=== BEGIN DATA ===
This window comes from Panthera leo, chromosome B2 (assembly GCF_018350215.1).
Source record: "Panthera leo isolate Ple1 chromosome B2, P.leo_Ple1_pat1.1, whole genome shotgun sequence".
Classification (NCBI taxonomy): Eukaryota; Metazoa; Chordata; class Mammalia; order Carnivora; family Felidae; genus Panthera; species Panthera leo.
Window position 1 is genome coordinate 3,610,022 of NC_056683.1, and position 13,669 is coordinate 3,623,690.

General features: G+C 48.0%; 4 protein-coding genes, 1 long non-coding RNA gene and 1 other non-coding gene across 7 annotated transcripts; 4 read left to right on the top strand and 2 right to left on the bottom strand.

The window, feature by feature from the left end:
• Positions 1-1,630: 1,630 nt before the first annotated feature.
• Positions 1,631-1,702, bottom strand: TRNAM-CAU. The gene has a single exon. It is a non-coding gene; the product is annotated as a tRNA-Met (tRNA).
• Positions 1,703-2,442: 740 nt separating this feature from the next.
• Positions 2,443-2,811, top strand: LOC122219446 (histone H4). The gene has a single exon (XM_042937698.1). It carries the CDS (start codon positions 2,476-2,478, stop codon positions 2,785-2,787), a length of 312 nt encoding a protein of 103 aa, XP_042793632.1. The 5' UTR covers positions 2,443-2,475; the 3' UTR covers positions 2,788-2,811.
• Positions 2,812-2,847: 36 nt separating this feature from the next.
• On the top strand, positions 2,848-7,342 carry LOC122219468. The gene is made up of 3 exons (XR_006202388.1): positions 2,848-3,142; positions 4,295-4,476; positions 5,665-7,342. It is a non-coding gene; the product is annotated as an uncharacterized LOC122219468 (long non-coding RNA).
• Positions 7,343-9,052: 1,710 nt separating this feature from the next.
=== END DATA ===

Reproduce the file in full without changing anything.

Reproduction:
This window comes from Panthera leo, chromosome B2 (assembly GCF_018350215.1).
Source record: "Panthera leo isolate Ple1 chromosome B2, P.leo_Ple1_pat1.1, whole genome shotgun sequence".
Classification (NCBI taxonomy): Eukaryota; Metazoa; Chordata; class Mammalia; order Carnivora; family Felidae; genus Panthera; species Panthera leo.
Window position 1 is genome coordinate 3,610,022 of NC_056683.1, and position 13,669 is coordinate 3,623,690.

General features: G+C 48.0%; 4 protein-coding genes, 1 long non-coding RNA gene and 1 other non-coding gene across 7 annotated transcripts; 4 read left to right on the top strand and 2 right to left on the bottom strand.

The window, feature by feature from the left end:
• Positions 1-1,630: 1,630 nt before the first annotated feature.
• Positions 1,631-1,702, bottom strand: TRNAM-CAU. The gene has a single exon. It is a non-coding gene; the product is annotated as a tRNA-Met (tRNA).
• Positions 1,703-2,442: 740 nt separating this feature from the next.
• Positions 2,443-2,811, top strand: LOC122219446 (histone H4). The gene has a single exon (XM_042937698.1). It carries the CDS (start codon positions 2,476-2,478, stop codon positions 2,785-2,787), a length of 312 nt encoding a protein of 103 aa, XP_042793632.1. The 5' UTR covers positions 2,443-2,475; the 3' UTR covers positions 2,788-2,811.
• Positions 2,812-2,847: 36 nt separating this feature from the next.
• On the top strand, positions 2,848-7,342 carry LOC122219468. The gene is made up of 3 exons (XR_006202388.1): positions 2,848-3,142; positions 4,295-4,476; positions 5,665-7,342. It is a non-coding gene; the product is annotated as an uncharacterized LOC122219468 (long non-coding RNA).
• Positions 7,343-9,052: 1,710 nt separating this feature from the next.